In 1962 a taxi dropped me off at the men's dorm at Penn. I had a small trunk filled with clothes and a wallet. I did not have a laptop, a cell phone, an iPod, or an Amazon Kindle. I was a primitive.
I didn't know anybody. Fortunately, I had two social skills that came in handy. One was bridge, and the other was rugby. There was no rugby team at Penn, but a few Brits and a South African formed a rugby "club". The difference being that a club was unofficial, unregulated, and while I didn't get PE credit, I did manage to drink a lot of beer after each game in the company of mud-stained, bruised, funny-talking men.
One of those men was a fellow American who sold encyclopedias during the summer. During a long ride to Penn State, he regaled five of us squeezed into a Dodge with stories of salesmen's tricks. Here was one: you found a house in the suburbs that had children's toys in the yard. You knocked on the door and said that you really needed to go to the bathroom. Naturally (this was 1962, after all) they would let you in to use the facility. When you came out, you looked around with slight consternation and said that you didn't see an encyclopedia anywhere. Didn't they care about their children's education?
The key to selling encyclopedias was the notion that a good chunk of the world's knowledge was contained therein. Little Johnny may only be five years old, but soon he will enter first grade, and the next thing you know he will be reading. Don't you want him to get ahead of the other little johnnies? And with this, he sold aspiring families a set of 20 volumes that cost thousands in today's dollars. But wait; there's more. Lucky them, each year they would receive a Yearbook with the very, very latest knowledge—and at a modest additional cost.
The Amazon Kindle requires 399 of today's dollars. It comes with wireless access to Wikipedia as a door prize, a freebie, a sweetener for geeks like me who realize what utterly astonishing times we live in.
Wikipedia is written collaboratively by volunteers from all around the world. There are more than 75,000 active contributors working on some 9,000,000 articles in more than 250 languages. As of today [Dec 22, 2007], there are 2,139,791 articles in English; every day hundreds of thousands of visitors from around the world make tens of thousands of edits and create thousands of new articles to enhance the knowledge held by the Wikipedia encyclopedia. (Source: Wikipedia, of course)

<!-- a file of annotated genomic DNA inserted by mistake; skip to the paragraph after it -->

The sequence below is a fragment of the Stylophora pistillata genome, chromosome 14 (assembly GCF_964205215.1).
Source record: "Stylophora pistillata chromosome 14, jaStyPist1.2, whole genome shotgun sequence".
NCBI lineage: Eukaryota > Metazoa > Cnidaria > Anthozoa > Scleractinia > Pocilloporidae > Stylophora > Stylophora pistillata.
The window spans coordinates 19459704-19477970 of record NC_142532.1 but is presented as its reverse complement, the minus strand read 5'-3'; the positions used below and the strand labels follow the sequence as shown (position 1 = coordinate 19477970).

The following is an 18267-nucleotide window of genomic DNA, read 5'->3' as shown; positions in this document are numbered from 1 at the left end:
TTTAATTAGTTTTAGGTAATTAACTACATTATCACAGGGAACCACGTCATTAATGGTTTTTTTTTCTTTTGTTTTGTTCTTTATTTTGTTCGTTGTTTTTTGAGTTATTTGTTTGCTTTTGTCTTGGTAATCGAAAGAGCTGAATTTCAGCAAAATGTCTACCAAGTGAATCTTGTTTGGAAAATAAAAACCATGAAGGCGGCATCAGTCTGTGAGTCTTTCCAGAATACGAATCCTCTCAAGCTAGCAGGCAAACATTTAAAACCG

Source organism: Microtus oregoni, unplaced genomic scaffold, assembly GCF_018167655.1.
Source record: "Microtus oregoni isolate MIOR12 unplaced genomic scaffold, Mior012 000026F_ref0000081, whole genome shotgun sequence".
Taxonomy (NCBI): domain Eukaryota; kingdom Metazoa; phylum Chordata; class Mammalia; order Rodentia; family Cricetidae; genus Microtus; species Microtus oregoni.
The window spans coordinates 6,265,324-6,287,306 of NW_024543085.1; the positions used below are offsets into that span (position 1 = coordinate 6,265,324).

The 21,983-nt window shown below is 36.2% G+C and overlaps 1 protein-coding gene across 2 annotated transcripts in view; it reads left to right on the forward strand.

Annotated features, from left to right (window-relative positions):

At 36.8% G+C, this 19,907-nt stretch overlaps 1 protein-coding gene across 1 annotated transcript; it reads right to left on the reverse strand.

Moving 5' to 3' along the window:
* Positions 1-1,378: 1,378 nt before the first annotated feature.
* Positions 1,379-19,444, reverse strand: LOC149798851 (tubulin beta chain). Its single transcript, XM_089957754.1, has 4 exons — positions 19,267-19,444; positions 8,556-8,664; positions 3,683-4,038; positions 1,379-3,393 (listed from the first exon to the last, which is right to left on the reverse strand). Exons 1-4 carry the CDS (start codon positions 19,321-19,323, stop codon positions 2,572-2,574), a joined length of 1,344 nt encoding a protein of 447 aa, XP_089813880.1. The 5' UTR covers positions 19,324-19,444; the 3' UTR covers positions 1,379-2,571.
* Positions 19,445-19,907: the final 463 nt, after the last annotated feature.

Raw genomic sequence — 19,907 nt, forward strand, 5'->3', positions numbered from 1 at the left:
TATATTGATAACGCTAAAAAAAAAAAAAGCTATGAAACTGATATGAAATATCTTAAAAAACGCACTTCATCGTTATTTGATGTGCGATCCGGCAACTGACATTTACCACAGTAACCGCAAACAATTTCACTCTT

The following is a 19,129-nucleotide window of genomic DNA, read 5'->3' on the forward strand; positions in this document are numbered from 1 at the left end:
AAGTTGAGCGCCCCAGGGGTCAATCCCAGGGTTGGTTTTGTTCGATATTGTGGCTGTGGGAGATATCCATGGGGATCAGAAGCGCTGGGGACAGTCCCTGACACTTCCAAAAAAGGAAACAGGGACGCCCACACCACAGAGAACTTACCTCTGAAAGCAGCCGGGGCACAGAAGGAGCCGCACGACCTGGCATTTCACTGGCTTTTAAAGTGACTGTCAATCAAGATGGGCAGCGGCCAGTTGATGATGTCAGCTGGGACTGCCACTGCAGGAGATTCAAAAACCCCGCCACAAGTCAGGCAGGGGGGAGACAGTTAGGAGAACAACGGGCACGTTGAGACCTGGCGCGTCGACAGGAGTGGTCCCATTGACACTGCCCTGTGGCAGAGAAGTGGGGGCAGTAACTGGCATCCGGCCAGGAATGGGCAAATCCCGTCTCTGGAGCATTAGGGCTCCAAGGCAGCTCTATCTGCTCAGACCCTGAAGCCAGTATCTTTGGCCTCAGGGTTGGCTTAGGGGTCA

The Kindle also comes pre-installed with the New Oxford Dictionary, and oh, btw, it allows you to search and navigate the entire Web.
Big deal, you say. My wireless laptop already allows me to search the web, with images and in color. My laptop streams movies and music. It sends email and allows instant chat. I can skype with my laptop. Can the Kindle do that? (To which the answer is no, not yet.)
So why would anyone who owns a laptop, or a desktop computer, or for that matter an iPhone—why would any such person want a Kindle? Amazon-dot-com hopes that the answer is obvious: to read a book.
We don't think of the book as a piece of sophisticated technology, yet it exactly that, evolved over twenty centuries. Our good friend Wikipedia reminds us that early writing appeared on clay tablets, migrated through parchment leaves and the vellum scroll, and ended up in the codex format (bound leaves), mass-printed, on paper of varying quality and durability. The modern book, with its table of contents, list of illustrations, index, bibliography, and footnote or endnote is efficient, portable, relatively lightweight, durable, and requires no power cord or battery. If we drop it on the floor, it doesn't break. If we leave it on the subway, we are not out 400 bucks.
So what "value added" can possibly make it worth purchasing a Kindle? If you are at my age and station in life, the answer is nothing, nada, zip, won't happen.
I have been completely acculturated to regard each book as a trophy. When I carry Shantaram on the train, I am showing the world what I am reading. It helps start conversations; even silent observers are likely to be impressed, or at least curious. I can casually perch it on my desk at work, or my coffee table, or the reading shelf next to the bed. And when I am done, I feel a sense of accomplishment. I have bagged my game, brought it home, digested it, and now I can display it on my bookshelf. Oh yes, I finished that, I say to the visitor who is lazily waiting for the film to arrive. And now I am into Becoming Madame Mao. Anchee Min is so critical to understanding the tortured Chinese mind, don't you think?